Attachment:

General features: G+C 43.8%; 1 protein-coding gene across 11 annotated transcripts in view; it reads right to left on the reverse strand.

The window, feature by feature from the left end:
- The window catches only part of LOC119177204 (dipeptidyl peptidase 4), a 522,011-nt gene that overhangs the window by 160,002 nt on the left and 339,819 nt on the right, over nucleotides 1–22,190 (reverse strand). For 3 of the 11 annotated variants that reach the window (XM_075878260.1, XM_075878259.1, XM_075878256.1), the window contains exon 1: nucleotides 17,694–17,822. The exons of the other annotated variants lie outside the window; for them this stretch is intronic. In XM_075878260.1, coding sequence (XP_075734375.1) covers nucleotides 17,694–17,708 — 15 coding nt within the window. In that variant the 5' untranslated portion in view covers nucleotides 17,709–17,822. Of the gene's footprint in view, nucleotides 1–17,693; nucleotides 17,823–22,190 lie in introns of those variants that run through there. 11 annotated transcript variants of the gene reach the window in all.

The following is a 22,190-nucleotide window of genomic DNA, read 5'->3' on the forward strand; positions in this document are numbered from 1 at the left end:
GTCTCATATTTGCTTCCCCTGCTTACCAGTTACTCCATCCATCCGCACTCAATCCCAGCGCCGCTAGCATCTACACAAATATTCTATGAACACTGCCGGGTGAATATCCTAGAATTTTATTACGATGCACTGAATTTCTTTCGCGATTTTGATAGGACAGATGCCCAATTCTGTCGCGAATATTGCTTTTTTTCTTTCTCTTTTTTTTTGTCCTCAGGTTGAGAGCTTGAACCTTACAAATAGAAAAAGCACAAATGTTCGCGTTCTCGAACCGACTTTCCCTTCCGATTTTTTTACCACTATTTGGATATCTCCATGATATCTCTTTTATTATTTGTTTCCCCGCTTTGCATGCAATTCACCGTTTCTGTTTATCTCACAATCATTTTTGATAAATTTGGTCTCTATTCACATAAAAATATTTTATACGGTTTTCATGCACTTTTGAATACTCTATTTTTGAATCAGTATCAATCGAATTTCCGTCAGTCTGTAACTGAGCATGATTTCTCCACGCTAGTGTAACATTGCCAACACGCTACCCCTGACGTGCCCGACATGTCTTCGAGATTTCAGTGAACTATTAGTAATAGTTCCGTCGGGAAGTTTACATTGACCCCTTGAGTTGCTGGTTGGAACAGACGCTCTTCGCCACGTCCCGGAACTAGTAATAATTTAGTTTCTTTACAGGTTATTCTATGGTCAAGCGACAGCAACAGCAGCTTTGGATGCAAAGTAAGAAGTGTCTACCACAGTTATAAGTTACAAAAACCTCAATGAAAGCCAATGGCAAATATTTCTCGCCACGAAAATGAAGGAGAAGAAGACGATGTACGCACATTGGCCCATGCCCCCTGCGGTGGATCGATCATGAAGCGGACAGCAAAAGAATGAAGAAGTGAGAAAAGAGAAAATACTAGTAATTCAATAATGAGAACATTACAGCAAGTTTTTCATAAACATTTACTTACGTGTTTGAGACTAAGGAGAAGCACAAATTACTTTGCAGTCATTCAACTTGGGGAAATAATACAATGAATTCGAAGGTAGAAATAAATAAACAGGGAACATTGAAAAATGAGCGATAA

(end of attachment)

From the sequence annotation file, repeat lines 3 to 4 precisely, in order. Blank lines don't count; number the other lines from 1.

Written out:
- The window catches only part of LOC119177204 (dipeptidyl peptidase 4), a 522,011-nt gene that overhangs the window by 160,002 nt on the left and 339,819 nt on the right, over nucleotides 1–22,190 (reverse strand). For 3 of the 11 annotated variants that reach the window (XM_075878260.1, XM_075878259.1, XM_075878256.1), the window contains exon 1: nucleotides 17,694–17,822. The exons of the other annotated variants lie outside the window; for them this stretch is intronic. In XM_075878260.1, coding sequence (XP_075734375.1) covers nucleotides 17,694–17,708 — 15 coding nt within the window. In that variant the 5' untranslated portion in view covers nucleotides 17,709–17,822. Of the gene's footprint in view, nucleotides 1–17,693; nucleotides 17,823–22,190 lie in introns of those variants that run through there. 11 annotated transcript variants of the gene reach the window in all.

The following is a 22,190-nucleotide window of genomic DNA, read 5'->3' on the forward strand; positions in this document are numbered from 1 at the left end: